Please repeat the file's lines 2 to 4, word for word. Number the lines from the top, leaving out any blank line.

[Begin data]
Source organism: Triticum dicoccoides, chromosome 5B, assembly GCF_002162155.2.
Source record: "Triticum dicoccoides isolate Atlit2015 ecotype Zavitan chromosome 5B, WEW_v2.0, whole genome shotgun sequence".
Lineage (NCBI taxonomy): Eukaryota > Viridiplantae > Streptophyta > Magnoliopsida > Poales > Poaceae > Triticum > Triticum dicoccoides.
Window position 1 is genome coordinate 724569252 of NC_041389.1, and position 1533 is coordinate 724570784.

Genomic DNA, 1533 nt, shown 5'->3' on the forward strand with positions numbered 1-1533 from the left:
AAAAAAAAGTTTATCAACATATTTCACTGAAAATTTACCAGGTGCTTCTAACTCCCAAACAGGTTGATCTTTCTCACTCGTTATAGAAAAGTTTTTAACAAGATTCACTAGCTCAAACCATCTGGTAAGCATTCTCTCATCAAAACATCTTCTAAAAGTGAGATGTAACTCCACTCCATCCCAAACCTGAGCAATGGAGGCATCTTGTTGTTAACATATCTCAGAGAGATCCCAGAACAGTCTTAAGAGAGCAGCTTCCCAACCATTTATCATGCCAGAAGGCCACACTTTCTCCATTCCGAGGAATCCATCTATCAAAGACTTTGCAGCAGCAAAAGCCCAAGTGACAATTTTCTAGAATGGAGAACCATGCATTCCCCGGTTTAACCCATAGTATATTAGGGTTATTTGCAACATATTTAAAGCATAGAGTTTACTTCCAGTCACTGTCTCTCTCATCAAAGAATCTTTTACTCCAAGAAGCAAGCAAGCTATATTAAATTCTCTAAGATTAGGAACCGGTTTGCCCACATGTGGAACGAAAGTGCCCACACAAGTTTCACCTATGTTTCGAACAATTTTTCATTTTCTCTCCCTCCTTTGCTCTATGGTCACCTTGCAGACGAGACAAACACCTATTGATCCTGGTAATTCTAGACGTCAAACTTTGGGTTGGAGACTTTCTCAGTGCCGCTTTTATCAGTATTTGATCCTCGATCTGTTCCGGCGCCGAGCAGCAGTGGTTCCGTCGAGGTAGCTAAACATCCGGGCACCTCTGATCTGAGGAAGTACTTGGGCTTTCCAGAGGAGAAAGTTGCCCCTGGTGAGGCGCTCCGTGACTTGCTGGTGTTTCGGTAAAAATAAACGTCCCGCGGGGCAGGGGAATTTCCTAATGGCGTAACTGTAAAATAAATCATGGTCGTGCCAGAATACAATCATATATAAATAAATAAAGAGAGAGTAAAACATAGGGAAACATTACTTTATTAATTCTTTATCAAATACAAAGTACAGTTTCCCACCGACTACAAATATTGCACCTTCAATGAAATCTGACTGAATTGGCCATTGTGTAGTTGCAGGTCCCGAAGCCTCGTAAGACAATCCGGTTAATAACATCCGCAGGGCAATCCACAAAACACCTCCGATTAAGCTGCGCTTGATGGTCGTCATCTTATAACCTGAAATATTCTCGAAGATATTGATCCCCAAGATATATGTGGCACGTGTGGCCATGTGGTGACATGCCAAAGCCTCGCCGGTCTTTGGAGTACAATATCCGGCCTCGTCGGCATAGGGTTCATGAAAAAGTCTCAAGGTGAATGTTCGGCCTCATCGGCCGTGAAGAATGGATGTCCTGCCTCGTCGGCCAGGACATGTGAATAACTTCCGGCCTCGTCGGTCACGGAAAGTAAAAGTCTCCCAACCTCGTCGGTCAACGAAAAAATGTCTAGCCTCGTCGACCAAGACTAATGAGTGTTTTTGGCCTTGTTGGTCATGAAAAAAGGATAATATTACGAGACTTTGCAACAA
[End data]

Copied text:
Source record: "Triticum dicoccoides isolate Atlit2015 ecotype Zavitan chromosome 5B, WEW_v2.0, whole genome shotgun sequence".
Lineage (NCBI taxonomy): Eukaryota > Viridiplantae > Streptophyta > Magnoliopsida > Poales > Poaceae > Triticum > Triticum dicoccoides.
Window position 1 is genome coordinate 724569252 of NC_041389.1, and position 1533 is coordinate 724570784.